Other parts of the system

Although the quality of the lenses used in the construction of a light microscope play a major role in image quality and resolution, they are also affected by other external factors.

The specimen

One important fact that is often overlooked in microscopy and photomicroscopy is that the specimen is a part of the optical system. It is important that sections through tissues or cells be as thin as possible to obtain maximum resolution. Although it is possible to obtain sections of frozen or plastic embedded tissue as thin as 0.3 to 2 m, most researchers still use 10 to 20 m thick sections for their work. Examination of whole cell mounts results in an unavoidable loss of resolution.

The coverslip glass

Although the majority of the coverslips commercially available today are made from optical quality glass and are in the correct thickness range of 0.16 to 0.19 mm, the quality and thickness of the coverslip glass affects the microscopic image.  Coverslip thickness is less critical if oil immersion lenses are used when the refractive index of the glass is the same, or close, to that of the immersion oil. Image quality, however, can be affected if the coverslips are contaminated with mounting medium, immersion oil or dirt.

Vibration

The image produced by all cameras is affected by vibration. The long exposure times sometimes used in light microscopes makes these instruments very susceptible to vibration. This may be external vibration, coming through the base of the microscope, or it may originate from the microscope itself. Most microscopes are designed to have low levels of vibration during normal operation so if the apparatus is placed on a solid support away from obvious sources of vibration (e.g., elevator shafts), then problems with vibration should not occur. Touching the microscope or the support table when picture taking, however, may cause vibrations which will affect the final image.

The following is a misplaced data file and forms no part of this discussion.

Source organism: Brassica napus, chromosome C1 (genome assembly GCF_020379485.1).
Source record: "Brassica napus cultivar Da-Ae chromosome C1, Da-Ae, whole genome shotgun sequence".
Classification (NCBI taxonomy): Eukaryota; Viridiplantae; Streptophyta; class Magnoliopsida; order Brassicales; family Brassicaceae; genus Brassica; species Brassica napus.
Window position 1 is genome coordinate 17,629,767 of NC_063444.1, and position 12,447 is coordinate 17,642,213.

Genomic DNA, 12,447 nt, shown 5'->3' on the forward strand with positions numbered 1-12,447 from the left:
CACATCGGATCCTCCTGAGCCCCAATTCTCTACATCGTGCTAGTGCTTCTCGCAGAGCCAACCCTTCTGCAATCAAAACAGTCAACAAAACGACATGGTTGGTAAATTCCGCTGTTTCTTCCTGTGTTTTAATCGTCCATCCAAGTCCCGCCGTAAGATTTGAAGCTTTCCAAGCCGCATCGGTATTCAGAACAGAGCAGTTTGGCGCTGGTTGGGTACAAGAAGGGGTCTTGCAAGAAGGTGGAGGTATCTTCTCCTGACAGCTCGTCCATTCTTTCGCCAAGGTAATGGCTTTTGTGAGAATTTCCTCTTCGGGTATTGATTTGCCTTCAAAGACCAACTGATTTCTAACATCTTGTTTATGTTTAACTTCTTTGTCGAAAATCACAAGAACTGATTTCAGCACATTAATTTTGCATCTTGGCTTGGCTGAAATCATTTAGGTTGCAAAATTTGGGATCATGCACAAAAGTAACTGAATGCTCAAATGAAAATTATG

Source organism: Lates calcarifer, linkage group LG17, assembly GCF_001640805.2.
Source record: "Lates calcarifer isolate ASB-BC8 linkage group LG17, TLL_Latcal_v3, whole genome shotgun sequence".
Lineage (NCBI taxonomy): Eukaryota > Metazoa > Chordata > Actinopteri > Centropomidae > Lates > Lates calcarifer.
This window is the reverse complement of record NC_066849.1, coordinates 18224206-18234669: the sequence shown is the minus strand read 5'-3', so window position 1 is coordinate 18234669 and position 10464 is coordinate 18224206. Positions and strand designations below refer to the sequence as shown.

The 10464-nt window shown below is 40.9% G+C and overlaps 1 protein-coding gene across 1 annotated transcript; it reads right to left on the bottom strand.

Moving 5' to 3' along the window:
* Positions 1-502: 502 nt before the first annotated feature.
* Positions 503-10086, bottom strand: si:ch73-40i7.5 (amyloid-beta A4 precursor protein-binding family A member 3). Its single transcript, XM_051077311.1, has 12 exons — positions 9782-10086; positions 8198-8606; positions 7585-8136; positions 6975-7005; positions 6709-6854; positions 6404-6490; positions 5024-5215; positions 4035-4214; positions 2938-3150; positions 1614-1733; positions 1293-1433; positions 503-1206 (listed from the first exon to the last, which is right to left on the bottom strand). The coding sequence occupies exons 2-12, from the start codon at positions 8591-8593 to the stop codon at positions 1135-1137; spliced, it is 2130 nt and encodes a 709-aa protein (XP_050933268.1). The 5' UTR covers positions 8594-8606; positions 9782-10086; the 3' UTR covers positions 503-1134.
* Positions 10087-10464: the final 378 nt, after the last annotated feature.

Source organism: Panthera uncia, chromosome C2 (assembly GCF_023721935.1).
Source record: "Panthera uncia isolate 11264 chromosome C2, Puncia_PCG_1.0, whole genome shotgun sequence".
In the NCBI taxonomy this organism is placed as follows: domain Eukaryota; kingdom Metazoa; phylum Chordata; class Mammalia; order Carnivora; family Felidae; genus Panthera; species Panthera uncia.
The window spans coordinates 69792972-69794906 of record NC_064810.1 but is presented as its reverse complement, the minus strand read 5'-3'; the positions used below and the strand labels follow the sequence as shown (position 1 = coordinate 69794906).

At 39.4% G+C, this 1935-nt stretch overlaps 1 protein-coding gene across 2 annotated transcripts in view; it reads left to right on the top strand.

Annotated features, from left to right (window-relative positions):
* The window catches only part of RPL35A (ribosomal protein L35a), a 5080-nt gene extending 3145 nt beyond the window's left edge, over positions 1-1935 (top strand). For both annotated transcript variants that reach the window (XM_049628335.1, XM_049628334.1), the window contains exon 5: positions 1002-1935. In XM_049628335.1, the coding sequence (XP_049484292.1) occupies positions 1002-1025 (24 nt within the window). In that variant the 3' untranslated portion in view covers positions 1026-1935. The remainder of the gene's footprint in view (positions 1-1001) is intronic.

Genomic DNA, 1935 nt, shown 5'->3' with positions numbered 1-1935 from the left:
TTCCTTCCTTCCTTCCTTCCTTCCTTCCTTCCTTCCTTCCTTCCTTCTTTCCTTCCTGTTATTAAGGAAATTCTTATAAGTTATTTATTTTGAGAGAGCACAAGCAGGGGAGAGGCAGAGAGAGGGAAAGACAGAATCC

Calculating the final magnification on the photomicrograph

The magnification of the image on the film is the product of the objective magnification and the eyepiece magnification. For microscopes with cameras separated from the eyepieces, the magnification of the image onto the film is substituted for the eyepiece magnification.

 A more accurate and simpler method is to measure the magnification using a stage micrometer. This is a glass slide onto which is etched a scale of finely ruled lines of known separation (usually in millimeters). The stage micrometer is placed on the specimen stage and its image recorded on film. Measuring the separation of lines and comparing these with the original scale will give an accurate estimation of the magnification of the image. This estimation can be performed on the film, or on the final image to be used.

 A convenient formula for calculating the magnification is

  magnification = Image size/object size

Use of immersion oil

High magnification and high resolution are obtained in the light microscope by using oil immersion objective lenses. When an objective lens is to be used in this way it will have the word "oil" written on it. For general use, a drop of oil is placed on the coverslip of the specimen slide and the objective lens is immersed into the oil. Only small amounts of oil are needed, and the objective lens should be cleaned of oil after use by wiping it with a piece of lens tissue. Take care not to contaminate the microscope with the oil, especially any objective lenses that are not oil immersible.

Objective lenses with a numerical aperture [NA] of more than 1.00 will work better if the condenser lens is also an oil immersion lens. This type of condenser lens is not available on all microscopes.